There once was a kindergarten Sunday school class. The teacher was giving a demonstration of how God created everyone, including all the little animals. For her illustration, she asked the kids in her class a question. “What’s brown and furry and has a big bushy tail and eats nuts?” “Jesus!” shouted the children, because as we all know, Jesus is always the answer in Sunday school. The teacher smiled patiently and said, “No… Listen close. What’s brown and furry has a big bushy tail and eats nuts?” Again the entire class shouted “Jesus!” A little bit more impatiently the teacher repeated “No. Listen closely to the question kids. What’s brown and furry has a big bushy tail and eats nuts?” One little boy quietly raised his hand and said, “Well, I know the answer is Jesus, but it sure sounds like a squirrel.”
I know, I know, it’s cheesier than a pizza (kind of like that simile), but this joke got me thinking recently. This example is not too far off of reality. In any church, the first answer given to any question in Sunday school is invariably: Jesus. The case could be made that this is bad… bad for our children, bad for our reputations as Christians, or even bad for the church as a whole. The prevalence of this answer understandably leads one to the notion that children are not actually learning anything in Sunday school; they are simply repeating the word that has proven to bring them accolades and pieces of chocolate over the years. It could be argued that this is evidence that they are building the foundations of their faith on “lies”. To reference some parabolic teachings (and you thought that word could only be used in mathematic contexts), we are planting seeds on rocky soil or building houses on loose sand. However, I think that we could choose to draw different conclusions based on this evidence. I think there is something unexpectedly profound about the Sunday school answer. Jesus is always the answer.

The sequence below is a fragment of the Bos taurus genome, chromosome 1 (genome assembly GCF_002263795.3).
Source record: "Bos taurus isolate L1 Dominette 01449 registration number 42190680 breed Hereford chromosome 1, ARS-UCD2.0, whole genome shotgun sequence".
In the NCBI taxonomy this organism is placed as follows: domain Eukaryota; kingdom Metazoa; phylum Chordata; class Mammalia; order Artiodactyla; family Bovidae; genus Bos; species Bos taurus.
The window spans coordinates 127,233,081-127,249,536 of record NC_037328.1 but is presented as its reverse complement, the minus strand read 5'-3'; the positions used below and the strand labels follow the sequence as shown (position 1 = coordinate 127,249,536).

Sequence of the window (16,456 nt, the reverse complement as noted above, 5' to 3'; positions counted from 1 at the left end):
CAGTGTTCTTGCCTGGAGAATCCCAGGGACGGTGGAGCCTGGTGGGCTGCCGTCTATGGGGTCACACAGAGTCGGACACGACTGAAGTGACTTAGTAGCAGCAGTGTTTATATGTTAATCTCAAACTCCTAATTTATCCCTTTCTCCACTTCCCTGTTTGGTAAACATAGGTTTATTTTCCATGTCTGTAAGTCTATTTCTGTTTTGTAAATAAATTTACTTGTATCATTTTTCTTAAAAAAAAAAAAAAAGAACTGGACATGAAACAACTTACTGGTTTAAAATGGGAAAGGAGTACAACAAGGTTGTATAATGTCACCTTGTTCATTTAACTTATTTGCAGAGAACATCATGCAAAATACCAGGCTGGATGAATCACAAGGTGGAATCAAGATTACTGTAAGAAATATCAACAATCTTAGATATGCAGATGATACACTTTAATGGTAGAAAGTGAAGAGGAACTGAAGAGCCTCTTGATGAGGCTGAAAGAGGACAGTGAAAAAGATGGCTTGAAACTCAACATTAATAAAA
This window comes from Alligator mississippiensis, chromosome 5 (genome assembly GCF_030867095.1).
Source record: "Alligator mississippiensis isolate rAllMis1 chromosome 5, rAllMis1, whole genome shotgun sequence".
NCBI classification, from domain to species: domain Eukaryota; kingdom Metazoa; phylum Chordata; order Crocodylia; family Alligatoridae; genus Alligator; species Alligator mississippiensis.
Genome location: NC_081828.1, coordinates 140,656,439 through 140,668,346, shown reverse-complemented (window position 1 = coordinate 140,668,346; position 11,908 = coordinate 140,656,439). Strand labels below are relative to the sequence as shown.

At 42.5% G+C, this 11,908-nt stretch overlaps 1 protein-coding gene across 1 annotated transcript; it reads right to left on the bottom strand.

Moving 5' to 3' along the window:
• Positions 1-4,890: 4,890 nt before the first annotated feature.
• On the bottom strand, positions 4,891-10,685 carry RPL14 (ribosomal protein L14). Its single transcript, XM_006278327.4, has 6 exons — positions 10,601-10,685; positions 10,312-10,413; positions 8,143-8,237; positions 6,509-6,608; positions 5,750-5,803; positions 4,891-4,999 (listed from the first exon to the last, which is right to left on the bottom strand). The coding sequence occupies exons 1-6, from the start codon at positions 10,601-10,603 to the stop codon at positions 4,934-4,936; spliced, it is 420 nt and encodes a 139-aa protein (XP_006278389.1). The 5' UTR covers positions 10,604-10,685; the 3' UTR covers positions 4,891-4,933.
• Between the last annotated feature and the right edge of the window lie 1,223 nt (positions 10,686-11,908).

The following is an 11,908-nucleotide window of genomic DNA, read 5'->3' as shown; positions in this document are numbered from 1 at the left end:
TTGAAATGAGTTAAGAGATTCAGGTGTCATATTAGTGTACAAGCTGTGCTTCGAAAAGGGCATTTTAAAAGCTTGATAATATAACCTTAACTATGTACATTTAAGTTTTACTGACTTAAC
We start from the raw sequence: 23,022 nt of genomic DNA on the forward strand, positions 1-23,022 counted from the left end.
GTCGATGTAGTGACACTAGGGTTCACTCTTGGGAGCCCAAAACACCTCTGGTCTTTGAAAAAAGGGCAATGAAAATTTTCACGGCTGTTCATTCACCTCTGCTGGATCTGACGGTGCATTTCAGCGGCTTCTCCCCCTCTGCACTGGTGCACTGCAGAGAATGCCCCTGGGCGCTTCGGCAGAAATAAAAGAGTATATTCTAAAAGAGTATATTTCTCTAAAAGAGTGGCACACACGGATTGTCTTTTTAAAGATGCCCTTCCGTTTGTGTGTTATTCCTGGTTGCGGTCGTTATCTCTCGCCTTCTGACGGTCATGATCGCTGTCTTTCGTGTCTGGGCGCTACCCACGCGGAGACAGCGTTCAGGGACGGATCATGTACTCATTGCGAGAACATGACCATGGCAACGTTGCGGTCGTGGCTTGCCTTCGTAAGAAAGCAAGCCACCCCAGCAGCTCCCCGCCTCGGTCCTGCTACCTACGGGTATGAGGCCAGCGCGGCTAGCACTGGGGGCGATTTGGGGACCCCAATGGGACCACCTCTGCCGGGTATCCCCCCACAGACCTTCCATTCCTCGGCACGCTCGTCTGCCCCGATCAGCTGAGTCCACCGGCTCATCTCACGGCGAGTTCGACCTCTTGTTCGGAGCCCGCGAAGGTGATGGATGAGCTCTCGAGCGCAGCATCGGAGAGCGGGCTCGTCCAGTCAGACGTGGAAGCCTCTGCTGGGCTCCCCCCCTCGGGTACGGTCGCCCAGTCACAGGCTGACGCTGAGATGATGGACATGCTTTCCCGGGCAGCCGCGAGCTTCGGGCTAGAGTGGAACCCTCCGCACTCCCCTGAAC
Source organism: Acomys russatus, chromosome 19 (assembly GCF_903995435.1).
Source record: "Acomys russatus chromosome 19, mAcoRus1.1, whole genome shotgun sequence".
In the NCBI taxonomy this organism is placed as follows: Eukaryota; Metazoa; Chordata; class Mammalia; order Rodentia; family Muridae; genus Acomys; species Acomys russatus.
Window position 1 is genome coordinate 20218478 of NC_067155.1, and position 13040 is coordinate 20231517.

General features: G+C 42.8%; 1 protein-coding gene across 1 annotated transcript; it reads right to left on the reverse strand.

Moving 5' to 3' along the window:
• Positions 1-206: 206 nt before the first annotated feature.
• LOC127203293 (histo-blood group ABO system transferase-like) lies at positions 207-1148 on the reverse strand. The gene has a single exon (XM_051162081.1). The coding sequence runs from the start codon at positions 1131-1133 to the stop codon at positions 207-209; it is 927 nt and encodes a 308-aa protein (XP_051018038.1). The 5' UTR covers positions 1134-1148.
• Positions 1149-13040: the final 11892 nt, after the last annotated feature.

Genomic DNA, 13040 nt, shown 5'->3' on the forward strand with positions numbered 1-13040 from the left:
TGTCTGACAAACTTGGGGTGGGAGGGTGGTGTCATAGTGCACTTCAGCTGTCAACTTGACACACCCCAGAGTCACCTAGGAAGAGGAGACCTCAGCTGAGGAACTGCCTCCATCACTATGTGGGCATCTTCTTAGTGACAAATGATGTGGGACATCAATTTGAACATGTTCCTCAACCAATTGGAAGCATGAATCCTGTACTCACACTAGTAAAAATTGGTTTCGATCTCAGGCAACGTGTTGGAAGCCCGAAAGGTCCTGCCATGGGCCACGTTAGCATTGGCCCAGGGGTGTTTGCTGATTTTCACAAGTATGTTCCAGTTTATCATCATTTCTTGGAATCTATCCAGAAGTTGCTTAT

Before we dive into this, let’s get some scripture to set the stage. First of all I think we need scriptures that outline the basics of Christianity. Verses that you want to share with new believers to tell them what it’s all about: You could go with “The Roman Road” (Romans 3:23 6:23 9:10 10:13) or the ever popular John 3:16. For some less common verses (to me at least) I suggest Isaiah 43:4-6, 2 Corinthians 5:21, and 1 Peter 2:24. All of these verses follow the same theme. Jesus died for your sins and rose again so, in order to be saved from those sins, accept it. This is an important thing to remember for all of us. I feel that we often get caught up in the “deeper arguments”: Calvinism vs. Arminianism, the importance of works, speaking in tongues, the list goes on and on. It’s fine to ponder those questions, as long as they don’t cause you to forget the things we actually do know. (i.e. Jesus died for you.) There are verses scattered throughout the New Testament that might also be helpful in thinking about this subject. Prayers always end in praising God in the name of Jesus. That wouldn’t happen if Jesus’s name weren’t important. In fact, the final verse of all the Pauline epistles is something along the lines of “The grace of our Lord Jesus Christ be with you.” Paul understood that Jesus is the name you want to mention last in a letter, because it’s the most likely thing to be remembered. All of these verses lead one to the conclusion that, at the very least, Jesus is important. Well duh, but does that prove the validity of the Sunday school answer? Not entirely, but I think it lends some credence toward it. But don’t make up your mind yet. I’ve got some emotional appeals to make.